Texas won this one for Kim Gaynor.
There was no official dedication or anything, but it was fitting on this soggy day that the rapidly improving Longhorns won in ugly fashion that recalls a famous quote from the husband of Edith Royal, who was recognized at Saturday’s game on her 90th birthday.
Very few if any will remember the backup Longhorns punter whom Darrell Royal once call upon for fourth-down duty back in 1963 when star Ernie Koy was hurt. Bothered by critical letters from the Texas fan base that he couldn’t find a more efficient punter than Gaynor, Royal reminded of the boy who was once razzed for his homely date at the dance and said, “Ol’ ugly is better than ol’ nothing.” Then, even more criticism from unhappy mommas came.
Texas’ 23-9 win over Kansas State on Saturday had few earmarks of a thing of beauty. But it was bottom-line pretty for a program scrambling to emerge from mediocrity to right itself. It was better than something else.
The Longhorns got a little bit closer to leveling off at .500 as they rode an early 16-0 lead and tenacious defense to hold off the sputtering Wildcats, improving to a modest 3-4 overall and 2-2 in league play. After scoring the first three times it had the ball, Texas fell into a malaise with six consecutive punts until a Dylan Haines interception broke K-State’s spirit and chances and set up a late put-away score.
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Charlie Strong saw little wrong with the win, and he’s right. Fred Akers almost claimed two national championships with this style and the aforementioned DKR was no old-school Art Briles when it came to the forward pass. They don’t ask how you won.
“I just like those low-scoring games because I know this,” Strong said. “When we get low-scoring games, the defense is playing good. When I get those 50-48 days, we’re not playing very good.”
Basically, Strong prefers to win ugly. That’s fine so long as he does win, which he has now done twice in a row.
With his blueprint of a rugged ground game and punishing defense, the second-year head coach continues to force the square Strong peg into the round Big 12 hole. In many ways, he’s the antithesis of the Big 12. And Bill Snyder, the man Strong vanquished on Saturday, won with that unconventional, no-frills style before him.
Gary Patterson tried that approach as well at TCU, but finally conformed and is now winning big with spread principles that Briles, Bob Stoops and Kliff Kingsbury share. If Patterson couldn’t pull it off as the defensive whiz he is, will the defensive-minded Strong with a quarterback that seems to be regressing as a passer? It’s a little easier when his team doesn’t have a turnover in two straight games.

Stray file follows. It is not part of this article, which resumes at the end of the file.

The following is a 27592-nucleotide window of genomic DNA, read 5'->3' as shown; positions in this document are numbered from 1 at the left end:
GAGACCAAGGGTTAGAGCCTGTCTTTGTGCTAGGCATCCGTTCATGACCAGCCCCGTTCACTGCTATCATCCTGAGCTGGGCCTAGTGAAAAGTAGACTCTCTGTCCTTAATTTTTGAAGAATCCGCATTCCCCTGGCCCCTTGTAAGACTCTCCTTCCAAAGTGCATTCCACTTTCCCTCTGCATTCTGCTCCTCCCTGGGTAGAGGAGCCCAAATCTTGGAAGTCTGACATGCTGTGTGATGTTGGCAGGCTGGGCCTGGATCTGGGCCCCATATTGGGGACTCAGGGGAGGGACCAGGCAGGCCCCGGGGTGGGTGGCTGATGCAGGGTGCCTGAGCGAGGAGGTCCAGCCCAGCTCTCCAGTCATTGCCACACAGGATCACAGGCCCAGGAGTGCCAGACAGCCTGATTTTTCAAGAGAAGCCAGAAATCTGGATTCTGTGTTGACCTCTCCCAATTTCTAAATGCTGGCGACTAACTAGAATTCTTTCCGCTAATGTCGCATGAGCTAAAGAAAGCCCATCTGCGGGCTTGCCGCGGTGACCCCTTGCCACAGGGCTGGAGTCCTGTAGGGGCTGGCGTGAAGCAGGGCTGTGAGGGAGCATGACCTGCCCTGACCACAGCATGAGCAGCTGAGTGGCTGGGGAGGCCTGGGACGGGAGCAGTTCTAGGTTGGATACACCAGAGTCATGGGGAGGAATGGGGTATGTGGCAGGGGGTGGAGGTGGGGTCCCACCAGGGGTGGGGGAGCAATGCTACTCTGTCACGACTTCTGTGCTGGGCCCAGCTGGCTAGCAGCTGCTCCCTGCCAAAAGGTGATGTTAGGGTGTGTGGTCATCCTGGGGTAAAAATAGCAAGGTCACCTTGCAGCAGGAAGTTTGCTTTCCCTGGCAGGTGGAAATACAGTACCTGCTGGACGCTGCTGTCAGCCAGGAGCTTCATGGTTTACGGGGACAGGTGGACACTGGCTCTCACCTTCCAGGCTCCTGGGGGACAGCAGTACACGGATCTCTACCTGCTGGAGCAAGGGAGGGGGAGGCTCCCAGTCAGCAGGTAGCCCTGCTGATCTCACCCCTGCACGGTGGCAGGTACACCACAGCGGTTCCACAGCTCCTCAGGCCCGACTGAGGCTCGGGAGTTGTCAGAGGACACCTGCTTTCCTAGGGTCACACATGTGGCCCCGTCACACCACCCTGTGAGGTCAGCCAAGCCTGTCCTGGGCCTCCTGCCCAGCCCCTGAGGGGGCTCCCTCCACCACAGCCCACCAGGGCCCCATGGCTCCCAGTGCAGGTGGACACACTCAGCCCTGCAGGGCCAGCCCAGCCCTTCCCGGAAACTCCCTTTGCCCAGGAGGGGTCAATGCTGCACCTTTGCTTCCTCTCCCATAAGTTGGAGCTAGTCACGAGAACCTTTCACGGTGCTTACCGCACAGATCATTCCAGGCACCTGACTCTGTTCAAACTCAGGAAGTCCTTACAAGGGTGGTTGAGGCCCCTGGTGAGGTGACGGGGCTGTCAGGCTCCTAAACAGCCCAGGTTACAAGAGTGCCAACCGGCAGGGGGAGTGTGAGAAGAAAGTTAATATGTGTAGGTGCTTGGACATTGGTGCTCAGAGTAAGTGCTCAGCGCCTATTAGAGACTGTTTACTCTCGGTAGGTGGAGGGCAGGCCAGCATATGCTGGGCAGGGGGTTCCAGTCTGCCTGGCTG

Even Strong realizes he’ll have to amp up the passing game if he intends to reach a bowl game by winning three of the last five, three of which are on the road. Jerrod Heard has thrown for less than 100 yards in two straight victories, but he and backup Tyrone Swoopes continue to be tag-team terrific. No quarterback controversy here. More quarterback complement; Heard played without a turnover and Swoopes banged in three rushing touchdowns.
“I don’t have no problem with Big Bro getting in there,” Heard said.
So long as someone does. The formula is working well to this point, but three road games at dangerous Ames, Morgantown and Waco will tell the tale and reveal how much progress Strong’s bunch is making.
Fresh off a program-defining upset of Oklahoma and a bye week, Texas came out energized despite conditions more suitable to water polo with a crowd that was only half as large as the listed attendance of 88,283. But not until after Strong said he ripped into his team during lethargic warmups.
“I didn’t like the way we warmed up,” Strong said. “We were going through the motions. I told ’em, ‘I can’t move the clouds. I can’t stop the rain.'”
Properly motivated, the defense did stop the Kansas State pass and for the most part the run, holding the Wildcats to 135 yards rushing despite a strong performance from Charles Jones. Texas set the tone from the first snap of the game when safety Jason Hall rocked quarterback Joe Hubener, sending him to the sideline briefly with a bruised neck.
“That set the tone for the defense,” said defensive tackle Hassan Ridgeway, who is playing outstanding football. “We were going to hit hard and stop the run.”
And what grade would Ridgeway hand out to his team?
“It’s an A,” he said. “We won.”
Which is basically all that matters. That’s music to Strong’s ears after starting out a ragged 1-4 with two blowout losses.
Royal understood the premise of winning any way you can as well, which is why he always saw the big picture and referred to Gaynor thereafter as “pretty ol’ Kim.”
Strong can relate to that way of thinking as well after the prettiest ugly win of his Longhorns career.